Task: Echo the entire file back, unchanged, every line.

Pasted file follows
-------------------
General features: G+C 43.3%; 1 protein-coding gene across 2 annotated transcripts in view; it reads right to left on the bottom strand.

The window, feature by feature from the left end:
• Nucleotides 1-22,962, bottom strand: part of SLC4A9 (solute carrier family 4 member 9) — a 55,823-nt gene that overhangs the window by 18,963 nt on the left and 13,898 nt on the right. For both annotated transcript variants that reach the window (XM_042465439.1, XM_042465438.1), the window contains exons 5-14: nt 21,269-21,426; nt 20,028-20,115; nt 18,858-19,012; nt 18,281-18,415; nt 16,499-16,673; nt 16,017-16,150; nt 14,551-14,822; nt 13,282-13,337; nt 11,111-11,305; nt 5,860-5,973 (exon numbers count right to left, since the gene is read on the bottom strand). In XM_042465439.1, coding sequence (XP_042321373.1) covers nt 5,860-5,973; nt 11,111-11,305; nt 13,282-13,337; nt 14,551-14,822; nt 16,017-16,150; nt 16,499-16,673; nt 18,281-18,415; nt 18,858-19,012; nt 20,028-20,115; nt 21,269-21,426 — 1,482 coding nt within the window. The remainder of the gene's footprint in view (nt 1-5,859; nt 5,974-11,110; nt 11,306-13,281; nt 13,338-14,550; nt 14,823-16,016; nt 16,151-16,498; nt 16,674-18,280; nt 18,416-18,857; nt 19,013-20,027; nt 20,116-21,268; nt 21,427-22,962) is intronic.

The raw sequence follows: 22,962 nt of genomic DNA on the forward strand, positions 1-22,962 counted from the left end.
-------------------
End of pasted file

General features: G+C 43.3%; 1 protein-coding gene across 2 annotated transcripts in view; it reads right to left on the bottom strand.

The window, feature by feature from the left end:
• Nucleotides 1-22,962, bottom strand: part of SLC4A9 (solute carrier family 4 member 9) — a 55,823-nt gene that overhangs the window by 18,963 nt on the left and 13,898 nt on the right. For both annotated transcript variants that reach the window (XM_042465439.1, XM_042465438.1), the window contains exons 5-14: nt 21,269-21,426; nt 20,028-20,115; nt 18,858-19,012; nt 18,281-18,415; nt 16,499-16,673; nt 16,017-16,150; nt 14,551-14,822; nt 13,282-13,337; nt 11,111-11,305; nt 5,860-5,973 (exon numbers count right to left, since the gene is read on the bottom strand). In XM_042465439.1, coding sequence (XP_042321373.1) covers nt 5,860-5,973; nt 11,111-11,305; nt 13,282-13,337; nt 14,551-14,822; nt 16,017-16,150; nt 16,499-16,673; nt 18,281-18,415; nt 18,858-19,012; nt 20,028-20,115; nt 21,269-21,426 — 1,482 coding nt within the window. The remainder of the gene's footprint in view (nt 1-5,859; nt 5,974-11,110; nt 11,306-13,281; nt 13,338-14,550; nt 14,823-16,016; nt 16,151-16,498; nt 16,674-18,280; nt 18,416-18,857; nt 19,013-20,027; nt 20,116-21,268; nt 21,427-22,962) is intronic.

The raw sequence follows: 22,962 nt of genomic DNA on the forward strand, positions 1-22,962 counted from the left end.